My Advice

    Learn from my mistakes, boys and girls:

    • Apply for jobs you *know* you can do
    • Go to the bathroom whenever you need to go
    • Do your work routine in whatever way is most productive for you
    • Answer your cell phone more often
    • And be sure to study and memorize things just like in school

    About Harmony

    Harmony is a YO! Volunteer at the Dayle McIntosh Center (DMC) in Anaheim. Harmony shows his passion for disability rights and the youth voice by co-facilitating DMC’s Youth Connect Advocacy group and participates in the Youth Advisory Committee.


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  • California’s Black Disability History

    Compilation of photos of Black Disabled activists (L-R) Johnnie Lacy, Joyce Jackson, Donald Galloway and guide dog, and Bradley Lomax. Red, yellow, and green dots accenting the image. Text: California's Black Disability History
    California Pioneers from left to right: Johnnie Lacy, Joyce Jackson, Donald Galloway, and Bradley Lomax. Original photos by Ken Stein.

    In honor of Black History Month, we at the California Foundation of Independent Living Centers felt that it was only fitting to highlight a few of the Black leaders with disabilities who pioneered the Independent Living Movement.

    Donald Galloway
    You may remember seeing the photo of Donald Galloway from the 1970s. He’s rocking an afro hairstyle; he’s with his guide dog and Ed Roberts (the Father of the Independent Living Movement) .

    Mr. Galloway was a folk singer as a young man, received a master’s degree in social work and, in 1978, became Jamaica’s Peace Corps director.[i]

    In the mid-1970s Mr. Galloway was the head of blind services and the Black caucus at the Center for Independent Living, Berkeley and a member of the National Council on Independent Living (NCIL) minority caucus.[ii]

    Learn more about Donald Galloway

    Johnnie Lacy
    Johnnie Lacy was a cherished Hayward area community and civil rights advocate and was named Woman of the Year by the California State Senate in 1988.

    After helping found Center for Independent Living – Berkeley, Ms. Lacy was encouraged to take over the helm at the newly created Community Resources for Independent Living (CRIL) in Hayward where was the Director for over a decade.

    Learn more about Johnnie Lacy

    Bradley Lomax
    In the 1970’s Bradley Lomax was an Oakland resident and member of the Black Panther Party (BPP). He also had Multiple Sclerosis and used a wheelchair.[iii]

    Recognizing the need for more disability services and supports in his own community, in 1975, Mr. Lomax approached Ed Roberts (who had helped found the Center for Independent Living in Berkeley in 1972), with a proposal to open a Center for Independent Living (CIL) in East Oakland under Black Panther sponsorship. Less than a year later, with Lomax as one of a two-person staff, the East Oakland CIL opened in a storefront, offering basic peer counseling and attendant referral.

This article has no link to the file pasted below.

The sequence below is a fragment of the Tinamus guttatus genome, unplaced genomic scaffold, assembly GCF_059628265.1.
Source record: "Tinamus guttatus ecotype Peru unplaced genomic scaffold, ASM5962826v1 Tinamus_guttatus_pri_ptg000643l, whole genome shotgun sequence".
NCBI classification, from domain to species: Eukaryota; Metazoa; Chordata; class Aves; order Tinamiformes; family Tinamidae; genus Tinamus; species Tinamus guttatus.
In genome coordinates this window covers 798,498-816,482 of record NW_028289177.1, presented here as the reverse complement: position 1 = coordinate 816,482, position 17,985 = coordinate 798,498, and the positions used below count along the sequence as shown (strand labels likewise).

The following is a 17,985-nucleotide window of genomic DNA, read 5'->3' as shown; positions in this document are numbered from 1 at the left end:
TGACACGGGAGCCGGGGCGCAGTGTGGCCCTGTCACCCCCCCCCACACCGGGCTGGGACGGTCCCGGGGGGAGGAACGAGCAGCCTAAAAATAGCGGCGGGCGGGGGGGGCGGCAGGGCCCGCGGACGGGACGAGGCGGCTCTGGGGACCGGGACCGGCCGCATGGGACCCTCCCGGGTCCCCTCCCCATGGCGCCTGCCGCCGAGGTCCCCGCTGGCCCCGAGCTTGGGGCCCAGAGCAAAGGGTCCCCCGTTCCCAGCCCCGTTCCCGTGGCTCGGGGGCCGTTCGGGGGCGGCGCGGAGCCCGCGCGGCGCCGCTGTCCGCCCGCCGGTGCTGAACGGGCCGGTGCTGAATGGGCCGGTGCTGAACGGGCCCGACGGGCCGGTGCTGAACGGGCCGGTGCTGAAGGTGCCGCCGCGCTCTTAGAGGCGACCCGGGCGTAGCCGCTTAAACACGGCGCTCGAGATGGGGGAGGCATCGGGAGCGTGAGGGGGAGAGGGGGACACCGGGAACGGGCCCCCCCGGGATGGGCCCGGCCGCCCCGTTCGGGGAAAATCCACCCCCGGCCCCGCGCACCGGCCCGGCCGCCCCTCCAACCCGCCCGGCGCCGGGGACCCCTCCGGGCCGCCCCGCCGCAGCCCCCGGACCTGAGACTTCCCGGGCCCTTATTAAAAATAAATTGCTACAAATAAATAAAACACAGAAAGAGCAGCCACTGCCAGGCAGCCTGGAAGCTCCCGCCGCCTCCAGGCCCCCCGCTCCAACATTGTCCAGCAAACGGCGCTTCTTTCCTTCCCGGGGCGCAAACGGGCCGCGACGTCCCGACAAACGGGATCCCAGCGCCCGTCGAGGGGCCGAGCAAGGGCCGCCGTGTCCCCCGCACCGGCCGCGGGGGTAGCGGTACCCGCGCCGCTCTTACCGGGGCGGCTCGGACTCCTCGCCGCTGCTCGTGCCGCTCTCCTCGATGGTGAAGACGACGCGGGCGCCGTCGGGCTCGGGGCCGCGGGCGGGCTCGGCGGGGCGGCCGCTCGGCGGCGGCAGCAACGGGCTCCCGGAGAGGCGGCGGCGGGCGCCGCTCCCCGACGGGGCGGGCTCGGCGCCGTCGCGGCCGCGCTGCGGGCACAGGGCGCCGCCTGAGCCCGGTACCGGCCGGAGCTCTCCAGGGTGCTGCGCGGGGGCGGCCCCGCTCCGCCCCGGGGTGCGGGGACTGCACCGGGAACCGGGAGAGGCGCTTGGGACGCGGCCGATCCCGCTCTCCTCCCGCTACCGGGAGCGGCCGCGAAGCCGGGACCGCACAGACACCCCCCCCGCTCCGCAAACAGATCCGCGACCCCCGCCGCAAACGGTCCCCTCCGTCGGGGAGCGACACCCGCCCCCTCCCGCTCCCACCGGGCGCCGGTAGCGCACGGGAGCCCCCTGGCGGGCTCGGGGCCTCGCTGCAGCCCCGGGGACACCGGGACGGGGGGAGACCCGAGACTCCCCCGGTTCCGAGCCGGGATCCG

Learn more about Bradley Lomax

    Joyce Jackson

    Bay Area native Joyce Jackson was a disability rights activist who participated among 150 severely disabled demonstrators and their supporters who occupied the San Francisco regional offices of the Department of Health, Education, and Welfare (HEW), demanding enforcement of Section 504 of the Rehabilitation Act of 1973.[iv]

    Ms. Jackson was one of 20 activists sent to Washington, D.C., to meet with Carter administration officials and eventually convinced HEW officials to implement Section 504 – the landmark civil rights legislation prohibiting federally funded agencies, programs, and activities from discriminating against the people with disabilities. 

    Learn more about Joyce Jackson

    For more perspectives on these pioneers in Disability History, visit Ramp Your Voice.


    [i] https://www.washingtonpost.com/local/obituaries/donald-galloway-advocate-of-rights-of-disabled-dies-at-73/2011/10/31/gIQAl93MdM_story.html?noredirect=on&utm_term=.4ed46cb0001f
    [ii] http://bancroft.berkeley.edu/collections/drilm/collection/items/galloway.html
    [iii] http://leadonnetwork.org/wordpress/2016/02/09/black-disability-history-brad-lomax-black-panther-revolutionary-black-nationalism-and-disability-power/
    [iv] https://www.berkeleyside.com/2014/02/17/remembering-joyce-ardell-jackson